RETENTION MARKETING TO SLAP THE RECESSION SILLYRetention has never been more necessary. Retention marketing keeps customers. A retention effort is not about pumping a sale in someone’s face with each contact. It is about maintaining credible, reliable, trustworthy relationships with your client base.
A strong retention program will out-pull, out-profit, and generally out-perform other forms of marketing - dollar for dollar - than any other marketing investment you can make.
The value move now is to increase the retention rate (the persistence) following the first sale. As very expensive, exhaustive studies in insurance, banking, and catalog retail have shown, when people own two (or more) products from a company, their loyalty and value increase.
Echoed by M.L. Kelly, V.P. of marketing for Ashford, “When customers return, their purchases are almost double (plus 84 percent) the size of their first purchase.” The identical outcome of repeat buyers comes from Dr. Frederick Reichheld inThe Loyalty Effectwho found that repeat customers spend 67 percent more than new customers. This higher value/transaction size, coupled with the fact that 80 percent of a company’s revenue comes from 20 percent of the customer base, generates an even more staggering statistic.
Just a 5 percent increase in retention yields profit increases of 25-100 percent.
Consider these gold nuggets fromLeading on the Edgeof Chaos by Emmett C. Murphy and Mark A. Murphy:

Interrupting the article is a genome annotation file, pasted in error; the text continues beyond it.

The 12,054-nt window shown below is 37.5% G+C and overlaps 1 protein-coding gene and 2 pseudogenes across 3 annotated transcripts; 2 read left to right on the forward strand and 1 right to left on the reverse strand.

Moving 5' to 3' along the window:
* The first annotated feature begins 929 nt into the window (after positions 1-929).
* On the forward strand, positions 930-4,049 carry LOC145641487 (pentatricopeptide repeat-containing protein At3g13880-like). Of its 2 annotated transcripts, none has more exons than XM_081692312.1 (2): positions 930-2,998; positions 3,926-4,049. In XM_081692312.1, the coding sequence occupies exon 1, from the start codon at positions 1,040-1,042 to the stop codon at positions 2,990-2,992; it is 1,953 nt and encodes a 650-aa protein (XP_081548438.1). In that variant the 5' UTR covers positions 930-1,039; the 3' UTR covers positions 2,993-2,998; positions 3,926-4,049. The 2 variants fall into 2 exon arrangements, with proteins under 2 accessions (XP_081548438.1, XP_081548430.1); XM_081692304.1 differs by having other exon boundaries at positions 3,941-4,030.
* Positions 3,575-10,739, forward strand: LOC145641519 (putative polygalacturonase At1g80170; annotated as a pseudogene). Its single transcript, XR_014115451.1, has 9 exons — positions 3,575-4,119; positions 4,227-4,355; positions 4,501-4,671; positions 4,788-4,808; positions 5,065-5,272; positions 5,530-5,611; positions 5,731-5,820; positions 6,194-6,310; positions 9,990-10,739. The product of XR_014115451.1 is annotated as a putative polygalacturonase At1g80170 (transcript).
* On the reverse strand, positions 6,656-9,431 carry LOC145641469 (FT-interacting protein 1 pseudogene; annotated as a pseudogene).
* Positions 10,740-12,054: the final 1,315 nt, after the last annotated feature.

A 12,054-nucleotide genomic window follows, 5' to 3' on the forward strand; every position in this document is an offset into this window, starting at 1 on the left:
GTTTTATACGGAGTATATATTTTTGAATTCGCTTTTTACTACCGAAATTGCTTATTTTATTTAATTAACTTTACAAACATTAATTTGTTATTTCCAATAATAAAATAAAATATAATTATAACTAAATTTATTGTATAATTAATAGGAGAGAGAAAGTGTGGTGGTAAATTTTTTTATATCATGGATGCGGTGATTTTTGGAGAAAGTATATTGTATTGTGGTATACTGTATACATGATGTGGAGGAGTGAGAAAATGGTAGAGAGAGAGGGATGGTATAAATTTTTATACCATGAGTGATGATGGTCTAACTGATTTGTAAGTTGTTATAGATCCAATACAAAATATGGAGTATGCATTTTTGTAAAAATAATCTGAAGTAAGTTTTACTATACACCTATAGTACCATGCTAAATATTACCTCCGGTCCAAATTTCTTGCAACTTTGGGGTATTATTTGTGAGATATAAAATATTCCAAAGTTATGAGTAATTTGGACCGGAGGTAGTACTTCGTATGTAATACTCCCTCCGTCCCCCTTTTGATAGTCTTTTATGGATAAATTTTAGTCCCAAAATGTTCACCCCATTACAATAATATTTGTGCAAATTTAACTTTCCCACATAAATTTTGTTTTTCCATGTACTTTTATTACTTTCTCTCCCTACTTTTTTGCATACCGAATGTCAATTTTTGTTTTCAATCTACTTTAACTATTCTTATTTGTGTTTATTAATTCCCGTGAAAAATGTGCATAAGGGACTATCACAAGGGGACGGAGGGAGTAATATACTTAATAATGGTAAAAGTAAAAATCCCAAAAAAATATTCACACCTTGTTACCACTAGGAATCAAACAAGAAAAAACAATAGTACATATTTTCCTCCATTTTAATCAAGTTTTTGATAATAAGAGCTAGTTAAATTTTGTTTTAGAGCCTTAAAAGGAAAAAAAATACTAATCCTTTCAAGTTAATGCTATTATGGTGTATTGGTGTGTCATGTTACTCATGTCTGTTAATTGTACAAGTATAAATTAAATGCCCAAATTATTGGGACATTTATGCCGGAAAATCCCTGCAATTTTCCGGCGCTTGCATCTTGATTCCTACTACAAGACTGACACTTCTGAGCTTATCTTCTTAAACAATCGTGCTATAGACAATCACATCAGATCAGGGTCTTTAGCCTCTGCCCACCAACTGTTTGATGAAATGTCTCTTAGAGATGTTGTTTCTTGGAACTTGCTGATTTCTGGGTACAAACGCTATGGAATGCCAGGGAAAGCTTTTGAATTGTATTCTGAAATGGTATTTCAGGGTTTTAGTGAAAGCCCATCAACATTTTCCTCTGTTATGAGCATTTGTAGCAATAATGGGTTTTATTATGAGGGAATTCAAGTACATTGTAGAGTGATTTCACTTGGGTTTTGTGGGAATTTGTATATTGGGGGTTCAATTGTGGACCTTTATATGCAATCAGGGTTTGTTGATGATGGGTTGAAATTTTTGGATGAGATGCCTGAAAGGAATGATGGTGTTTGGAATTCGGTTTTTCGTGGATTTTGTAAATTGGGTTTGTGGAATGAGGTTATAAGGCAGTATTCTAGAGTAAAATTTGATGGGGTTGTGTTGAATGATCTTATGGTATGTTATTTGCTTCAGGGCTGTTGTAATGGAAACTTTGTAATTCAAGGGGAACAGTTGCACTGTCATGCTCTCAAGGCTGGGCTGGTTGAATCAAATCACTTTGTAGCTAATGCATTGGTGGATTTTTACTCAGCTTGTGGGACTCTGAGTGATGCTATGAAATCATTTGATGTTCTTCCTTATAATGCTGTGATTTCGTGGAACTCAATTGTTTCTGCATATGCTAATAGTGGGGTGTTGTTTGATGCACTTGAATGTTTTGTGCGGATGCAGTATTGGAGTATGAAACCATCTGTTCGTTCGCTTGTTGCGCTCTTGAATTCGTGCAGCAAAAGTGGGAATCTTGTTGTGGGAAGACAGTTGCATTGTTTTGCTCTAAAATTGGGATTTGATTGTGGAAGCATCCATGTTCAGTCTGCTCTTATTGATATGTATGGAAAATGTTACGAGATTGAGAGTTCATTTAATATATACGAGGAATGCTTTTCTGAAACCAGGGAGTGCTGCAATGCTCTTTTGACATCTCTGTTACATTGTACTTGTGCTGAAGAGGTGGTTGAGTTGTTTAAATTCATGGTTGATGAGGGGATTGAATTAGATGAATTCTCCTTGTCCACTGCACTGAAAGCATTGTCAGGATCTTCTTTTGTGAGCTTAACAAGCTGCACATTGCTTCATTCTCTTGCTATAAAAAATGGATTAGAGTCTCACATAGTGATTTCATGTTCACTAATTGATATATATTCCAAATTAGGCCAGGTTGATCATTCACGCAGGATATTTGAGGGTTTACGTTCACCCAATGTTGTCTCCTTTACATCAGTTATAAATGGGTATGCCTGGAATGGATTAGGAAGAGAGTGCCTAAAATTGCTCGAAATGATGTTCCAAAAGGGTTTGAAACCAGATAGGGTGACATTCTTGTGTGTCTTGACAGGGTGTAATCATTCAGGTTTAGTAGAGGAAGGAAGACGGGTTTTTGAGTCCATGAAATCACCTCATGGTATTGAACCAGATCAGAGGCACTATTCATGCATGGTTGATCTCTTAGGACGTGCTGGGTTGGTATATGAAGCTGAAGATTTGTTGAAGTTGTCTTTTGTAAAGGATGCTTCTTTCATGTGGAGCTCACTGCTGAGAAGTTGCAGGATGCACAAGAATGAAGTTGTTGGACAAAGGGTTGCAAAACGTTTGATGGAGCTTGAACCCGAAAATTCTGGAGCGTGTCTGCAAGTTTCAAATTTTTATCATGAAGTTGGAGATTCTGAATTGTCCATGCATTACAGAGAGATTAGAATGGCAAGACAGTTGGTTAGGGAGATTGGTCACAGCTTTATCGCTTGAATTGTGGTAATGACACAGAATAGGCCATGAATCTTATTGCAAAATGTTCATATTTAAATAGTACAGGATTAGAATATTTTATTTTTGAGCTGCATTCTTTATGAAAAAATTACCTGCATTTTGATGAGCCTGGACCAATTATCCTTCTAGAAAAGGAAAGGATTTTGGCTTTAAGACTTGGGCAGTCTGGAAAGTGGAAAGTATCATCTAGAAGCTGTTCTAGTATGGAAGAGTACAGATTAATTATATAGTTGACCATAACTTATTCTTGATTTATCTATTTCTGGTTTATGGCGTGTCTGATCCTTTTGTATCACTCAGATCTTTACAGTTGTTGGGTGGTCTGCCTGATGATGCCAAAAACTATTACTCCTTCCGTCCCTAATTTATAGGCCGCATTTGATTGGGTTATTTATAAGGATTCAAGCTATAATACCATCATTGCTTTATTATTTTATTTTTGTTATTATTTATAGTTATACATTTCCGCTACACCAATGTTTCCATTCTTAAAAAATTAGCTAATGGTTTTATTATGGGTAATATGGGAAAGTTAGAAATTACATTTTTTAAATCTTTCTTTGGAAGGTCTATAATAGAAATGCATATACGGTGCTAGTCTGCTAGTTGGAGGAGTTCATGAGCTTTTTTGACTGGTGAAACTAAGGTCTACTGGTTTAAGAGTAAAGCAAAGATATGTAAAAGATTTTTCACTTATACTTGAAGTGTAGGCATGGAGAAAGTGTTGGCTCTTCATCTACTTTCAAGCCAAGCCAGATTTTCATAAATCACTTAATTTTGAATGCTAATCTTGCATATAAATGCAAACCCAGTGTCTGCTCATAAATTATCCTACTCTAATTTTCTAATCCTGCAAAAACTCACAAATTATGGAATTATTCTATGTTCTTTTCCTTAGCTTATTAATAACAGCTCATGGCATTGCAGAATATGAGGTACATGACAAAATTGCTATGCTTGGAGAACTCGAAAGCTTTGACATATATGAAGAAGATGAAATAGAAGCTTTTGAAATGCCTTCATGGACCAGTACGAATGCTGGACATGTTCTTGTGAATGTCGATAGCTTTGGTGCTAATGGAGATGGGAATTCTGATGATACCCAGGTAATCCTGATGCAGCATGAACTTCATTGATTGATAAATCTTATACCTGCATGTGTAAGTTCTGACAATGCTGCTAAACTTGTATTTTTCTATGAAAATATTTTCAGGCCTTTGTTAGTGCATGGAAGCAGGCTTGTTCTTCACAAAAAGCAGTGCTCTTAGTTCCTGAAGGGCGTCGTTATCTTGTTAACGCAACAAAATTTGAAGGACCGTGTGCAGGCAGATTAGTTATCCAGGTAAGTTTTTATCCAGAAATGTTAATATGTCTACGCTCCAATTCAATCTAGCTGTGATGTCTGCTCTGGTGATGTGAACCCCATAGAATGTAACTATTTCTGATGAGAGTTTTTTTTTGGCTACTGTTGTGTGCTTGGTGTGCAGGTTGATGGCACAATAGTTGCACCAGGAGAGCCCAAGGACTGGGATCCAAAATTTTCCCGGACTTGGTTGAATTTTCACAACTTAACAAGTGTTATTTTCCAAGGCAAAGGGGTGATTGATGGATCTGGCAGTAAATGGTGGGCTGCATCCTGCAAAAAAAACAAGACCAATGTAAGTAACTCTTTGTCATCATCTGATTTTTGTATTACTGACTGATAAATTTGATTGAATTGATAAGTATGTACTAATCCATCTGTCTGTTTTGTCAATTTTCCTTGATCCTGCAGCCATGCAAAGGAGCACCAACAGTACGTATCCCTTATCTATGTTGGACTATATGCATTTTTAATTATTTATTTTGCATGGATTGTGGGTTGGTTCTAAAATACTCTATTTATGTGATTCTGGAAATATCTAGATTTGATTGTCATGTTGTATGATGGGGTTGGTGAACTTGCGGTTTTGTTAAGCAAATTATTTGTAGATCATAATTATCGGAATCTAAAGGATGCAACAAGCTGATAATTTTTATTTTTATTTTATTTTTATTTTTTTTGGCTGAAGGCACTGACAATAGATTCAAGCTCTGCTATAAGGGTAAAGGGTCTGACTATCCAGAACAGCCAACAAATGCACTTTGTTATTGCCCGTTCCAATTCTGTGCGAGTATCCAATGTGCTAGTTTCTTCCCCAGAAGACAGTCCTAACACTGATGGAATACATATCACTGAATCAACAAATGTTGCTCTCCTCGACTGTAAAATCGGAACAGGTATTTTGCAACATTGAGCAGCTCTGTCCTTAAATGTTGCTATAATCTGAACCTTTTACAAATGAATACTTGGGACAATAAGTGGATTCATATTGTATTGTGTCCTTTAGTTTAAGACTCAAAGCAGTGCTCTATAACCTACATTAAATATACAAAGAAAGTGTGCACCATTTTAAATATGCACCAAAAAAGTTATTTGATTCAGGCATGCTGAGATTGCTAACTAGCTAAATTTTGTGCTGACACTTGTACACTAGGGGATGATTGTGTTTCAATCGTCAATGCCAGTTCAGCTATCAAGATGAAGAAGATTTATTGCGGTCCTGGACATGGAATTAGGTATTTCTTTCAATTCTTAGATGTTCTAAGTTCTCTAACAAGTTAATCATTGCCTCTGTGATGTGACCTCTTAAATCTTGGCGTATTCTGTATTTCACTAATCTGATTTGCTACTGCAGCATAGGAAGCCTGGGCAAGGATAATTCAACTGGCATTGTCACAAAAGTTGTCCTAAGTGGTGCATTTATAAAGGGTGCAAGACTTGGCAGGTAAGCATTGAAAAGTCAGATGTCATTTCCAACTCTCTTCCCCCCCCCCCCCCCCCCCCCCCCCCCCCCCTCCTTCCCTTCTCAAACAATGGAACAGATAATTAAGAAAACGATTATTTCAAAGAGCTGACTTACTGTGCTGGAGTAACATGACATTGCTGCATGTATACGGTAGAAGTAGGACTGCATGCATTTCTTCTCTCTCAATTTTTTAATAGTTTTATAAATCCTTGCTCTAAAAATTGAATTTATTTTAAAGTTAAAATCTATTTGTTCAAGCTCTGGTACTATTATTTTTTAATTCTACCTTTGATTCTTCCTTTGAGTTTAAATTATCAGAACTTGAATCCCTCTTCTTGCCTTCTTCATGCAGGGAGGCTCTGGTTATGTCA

• Acquiring new customers can cost 5 times more than retaining current customers.
• A 2 percent increase in customer retention has the same effect on profits as cutting costs by 10 percent.
• The average company loses 10 percent of its customers each year.
• A 10-point reduction in customer loss rate can increase profits by 45 percent.
• The customer profitability rate tends to increase over the life of a retained customer.
The case for retention is more than warm fuzzies - it’s about your bottom line. So how do you make retention “happen”? Here are six steps for retention:
1.Thank you cards, calls, e-mails;
2. Deal sealer cards, e-mails;
3.Newsletters (actually “your” own media);
Our top consulting clients do all six steps, but if you can only choose two, pick No. 1 (current transaction based) and No. 3 (long transaction based). The beauty of a newsletter is that you can also “sell” maintenance agreements, IAQ, and replacements in it, for a fraction of the costs of doing it separately, while you build customer relationships.
Sure, e-mail, Twitter, Facebook can all support the effort, but you’ve got to have a mailed component, since the house is rather important to the business case. Plus, anyone can blast e-mails, tweets and posts … scads are simultaneously deleted/disregarded because they look cheap. Newsletters differentiate, and support a higher image.
If you choose not to protect your customer base, please know that many will celebrate your inaction and collect accordingly. Yet you and your customers will celebrate if you remind them of your great value to each other during tighter times. And that is no myth.